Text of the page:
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There is something surreal about this event that many runners, including me now, attempt to articulate in simple words. I really didn't "get it” going into this year’s up-run as a novice. I like to think I have a healthy scepticism about stuff people tell me in these modern times of daring do. They would say "you'll end up falling in love with this", or "you'll never want to run anything else", "I've run it X years in a row now and I just can't get enough of it", and I would think to myself; "I have never felt the need to run any race more than once, these dreamers must be soft in the head, what a waste repeating yourself time and again”. The one thing that attracted me to this above those perspectives was the kudos, even with my scepticism, if I stumbled over a Comrades runner I would look up to their courage, this run has a reputation of toughness, I had a definite need to conquer it, especially the up-run, there is in theory no other 55 mile stretch that compares.
Having recently completed an up-run I still feel all the things above, but, I have this weird space in my head where Comrades now lives; it is a special place (quite possibly soft) and I find myself saying strange alien things like; “Comrades is a beautiful thing to behold; it somehow welcomes you with open arms and wants you to succeed”. How can a simple tarmacked road turn into something so human and emotional? Is there some simple psychological truth at the heart of it, a Stockholm Syndrome of the road? I am not in love, but I have a severe need to go back and prove I can do a down-run. I know that will be a very different experience having run up this road, but it really was a simple thing I "knew" I had to do, even before I had finished this year's up-run attempt.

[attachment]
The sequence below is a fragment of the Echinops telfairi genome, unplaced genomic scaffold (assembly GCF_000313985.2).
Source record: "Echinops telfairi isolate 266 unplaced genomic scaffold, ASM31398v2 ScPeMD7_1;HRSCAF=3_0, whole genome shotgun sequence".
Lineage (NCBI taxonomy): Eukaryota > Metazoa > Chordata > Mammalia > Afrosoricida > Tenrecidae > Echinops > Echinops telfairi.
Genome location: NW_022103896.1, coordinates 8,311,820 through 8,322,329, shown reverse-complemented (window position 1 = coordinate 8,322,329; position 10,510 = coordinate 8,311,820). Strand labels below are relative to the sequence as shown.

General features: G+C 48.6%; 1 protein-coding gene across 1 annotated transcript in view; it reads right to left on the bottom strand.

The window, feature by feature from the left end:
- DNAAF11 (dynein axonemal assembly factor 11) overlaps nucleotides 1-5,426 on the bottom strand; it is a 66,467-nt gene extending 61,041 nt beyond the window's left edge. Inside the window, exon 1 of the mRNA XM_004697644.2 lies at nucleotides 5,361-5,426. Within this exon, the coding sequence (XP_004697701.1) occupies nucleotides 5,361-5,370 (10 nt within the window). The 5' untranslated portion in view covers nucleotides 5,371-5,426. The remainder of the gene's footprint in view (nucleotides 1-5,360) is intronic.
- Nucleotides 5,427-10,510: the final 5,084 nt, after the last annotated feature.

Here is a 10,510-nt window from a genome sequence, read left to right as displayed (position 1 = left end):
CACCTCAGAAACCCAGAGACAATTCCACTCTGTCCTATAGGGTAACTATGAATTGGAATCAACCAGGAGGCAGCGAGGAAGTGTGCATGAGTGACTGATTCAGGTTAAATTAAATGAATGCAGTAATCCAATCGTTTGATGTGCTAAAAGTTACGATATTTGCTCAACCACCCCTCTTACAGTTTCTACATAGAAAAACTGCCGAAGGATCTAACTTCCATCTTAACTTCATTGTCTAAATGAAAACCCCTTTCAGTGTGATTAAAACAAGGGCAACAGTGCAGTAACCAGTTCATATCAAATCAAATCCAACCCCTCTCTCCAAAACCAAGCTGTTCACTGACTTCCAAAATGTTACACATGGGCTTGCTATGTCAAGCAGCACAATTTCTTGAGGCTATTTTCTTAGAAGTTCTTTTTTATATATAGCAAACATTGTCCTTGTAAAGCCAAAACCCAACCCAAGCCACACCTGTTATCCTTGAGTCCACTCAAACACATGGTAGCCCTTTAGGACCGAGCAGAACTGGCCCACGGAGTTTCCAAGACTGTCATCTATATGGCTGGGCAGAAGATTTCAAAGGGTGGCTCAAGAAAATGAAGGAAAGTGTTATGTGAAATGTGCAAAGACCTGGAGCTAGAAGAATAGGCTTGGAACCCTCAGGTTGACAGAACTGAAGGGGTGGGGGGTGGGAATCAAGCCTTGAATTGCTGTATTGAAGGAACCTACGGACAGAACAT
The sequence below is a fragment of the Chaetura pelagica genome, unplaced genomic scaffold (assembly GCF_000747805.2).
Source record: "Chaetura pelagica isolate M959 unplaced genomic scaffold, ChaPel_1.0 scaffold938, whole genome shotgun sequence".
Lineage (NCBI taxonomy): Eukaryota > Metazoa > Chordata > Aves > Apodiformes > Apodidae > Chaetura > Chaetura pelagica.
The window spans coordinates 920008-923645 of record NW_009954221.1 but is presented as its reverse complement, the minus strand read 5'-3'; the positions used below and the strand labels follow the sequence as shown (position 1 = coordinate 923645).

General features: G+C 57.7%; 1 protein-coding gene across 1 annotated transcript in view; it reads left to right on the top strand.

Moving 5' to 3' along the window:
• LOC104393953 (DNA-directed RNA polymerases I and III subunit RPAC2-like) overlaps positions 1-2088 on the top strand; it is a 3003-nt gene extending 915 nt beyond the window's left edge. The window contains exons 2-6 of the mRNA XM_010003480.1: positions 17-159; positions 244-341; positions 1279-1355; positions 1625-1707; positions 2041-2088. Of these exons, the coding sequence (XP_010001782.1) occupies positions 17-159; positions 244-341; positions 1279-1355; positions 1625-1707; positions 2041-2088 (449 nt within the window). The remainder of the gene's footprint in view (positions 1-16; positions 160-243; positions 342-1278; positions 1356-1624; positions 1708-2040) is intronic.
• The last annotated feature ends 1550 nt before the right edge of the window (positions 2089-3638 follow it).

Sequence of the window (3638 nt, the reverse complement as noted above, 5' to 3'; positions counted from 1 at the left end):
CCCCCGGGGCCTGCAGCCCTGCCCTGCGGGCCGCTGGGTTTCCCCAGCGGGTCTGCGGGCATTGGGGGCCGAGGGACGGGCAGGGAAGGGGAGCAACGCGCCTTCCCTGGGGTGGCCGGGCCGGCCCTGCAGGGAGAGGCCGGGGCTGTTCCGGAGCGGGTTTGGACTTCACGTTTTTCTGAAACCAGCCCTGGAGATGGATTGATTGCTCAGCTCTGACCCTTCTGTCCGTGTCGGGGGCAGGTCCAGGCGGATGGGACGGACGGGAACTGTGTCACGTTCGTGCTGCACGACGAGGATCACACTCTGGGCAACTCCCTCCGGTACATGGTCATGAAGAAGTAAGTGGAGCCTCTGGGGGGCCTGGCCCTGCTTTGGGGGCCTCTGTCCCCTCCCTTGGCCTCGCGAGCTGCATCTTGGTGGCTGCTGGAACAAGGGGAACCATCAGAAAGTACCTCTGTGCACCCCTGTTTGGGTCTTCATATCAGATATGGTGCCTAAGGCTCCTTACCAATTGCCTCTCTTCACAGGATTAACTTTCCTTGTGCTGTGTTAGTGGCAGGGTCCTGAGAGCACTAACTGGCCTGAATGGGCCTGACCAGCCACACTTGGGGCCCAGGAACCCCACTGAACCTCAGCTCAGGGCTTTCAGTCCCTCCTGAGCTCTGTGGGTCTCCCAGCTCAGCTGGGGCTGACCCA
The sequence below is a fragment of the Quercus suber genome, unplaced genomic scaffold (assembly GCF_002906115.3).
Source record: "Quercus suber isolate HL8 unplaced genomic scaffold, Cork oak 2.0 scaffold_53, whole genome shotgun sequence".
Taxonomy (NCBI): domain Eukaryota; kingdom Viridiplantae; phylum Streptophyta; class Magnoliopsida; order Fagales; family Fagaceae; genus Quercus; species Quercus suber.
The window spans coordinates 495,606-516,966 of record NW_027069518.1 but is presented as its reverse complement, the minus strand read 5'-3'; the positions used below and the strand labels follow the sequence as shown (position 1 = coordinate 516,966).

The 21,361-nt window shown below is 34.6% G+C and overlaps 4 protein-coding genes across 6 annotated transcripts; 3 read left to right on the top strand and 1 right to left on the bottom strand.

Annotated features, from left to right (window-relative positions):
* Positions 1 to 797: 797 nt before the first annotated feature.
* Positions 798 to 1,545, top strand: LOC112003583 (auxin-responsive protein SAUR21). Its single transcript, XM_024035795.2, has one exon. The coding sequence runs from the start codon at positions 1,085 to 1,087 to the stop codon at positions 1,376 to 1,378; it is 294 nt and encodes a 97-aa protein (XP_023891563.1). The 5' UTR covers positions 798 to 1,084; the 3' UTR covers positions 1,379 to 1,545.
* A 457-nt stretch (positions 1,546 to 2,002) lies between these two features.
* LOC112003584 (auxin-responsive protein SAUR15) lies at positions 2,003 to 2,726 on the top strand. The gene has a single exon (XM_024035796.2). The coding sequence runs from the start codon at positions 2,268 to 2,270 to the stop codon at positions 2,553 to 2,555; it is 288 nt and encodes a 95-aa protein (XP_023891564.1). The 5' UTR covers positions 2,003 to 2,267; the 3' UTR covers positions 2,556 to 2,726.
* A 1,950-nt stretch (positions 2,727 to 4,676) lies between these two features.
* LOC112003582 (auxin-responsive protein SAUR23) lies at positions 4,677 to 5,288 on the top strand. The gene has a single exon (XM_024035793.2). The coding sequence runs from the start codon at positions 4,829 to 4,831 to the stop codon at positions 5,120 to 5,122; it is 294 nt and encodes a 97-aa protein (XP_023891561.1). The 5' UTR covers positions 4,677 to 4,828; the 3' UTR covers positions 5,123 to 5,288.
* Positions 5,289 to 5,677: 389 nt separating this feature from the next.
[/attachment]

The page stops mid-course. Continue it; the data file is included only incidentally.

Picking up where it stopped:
A lot goes through your head in 12 hours, all that time is "yours", nothing else in the universe matters except you and your goal, maybe in writing those few words I've just discovered why it keeps people coming back, there aren't many other instances where I've been so entirely self-indulgent in my life; it is addictive, you are out there doing something you love, being totally supported with supplies to help you succeed, with people lining a lot of the route willing and encouraging you to succeed, and in my particular case I was somehow carrying the knowledge that I “knew” I would succeed? I don't know what I would be writing now if I had failed? But that severity of failure is again part of the enticement of this event; you have to “manage" your run, work out a strategy for practically achieving your goal, that stays in the forefront of your mind, forget any pain, any doubt, if you do not stick to your plan, or modify it through the curve balls Comrades throws at you, you will fail.
In the days following the up-run I got a definite case of "Comrades blues", I needed to be back on that road, deep in the heart of the experience, I looked up other ultra-marathons to compensate, but so far nothing seems to live up to Comrades. There I go again? Me? Romanticising about a simple 55 mile run up or down some hills? If circumstances allow I will be there next year; anyone else climbing aboard?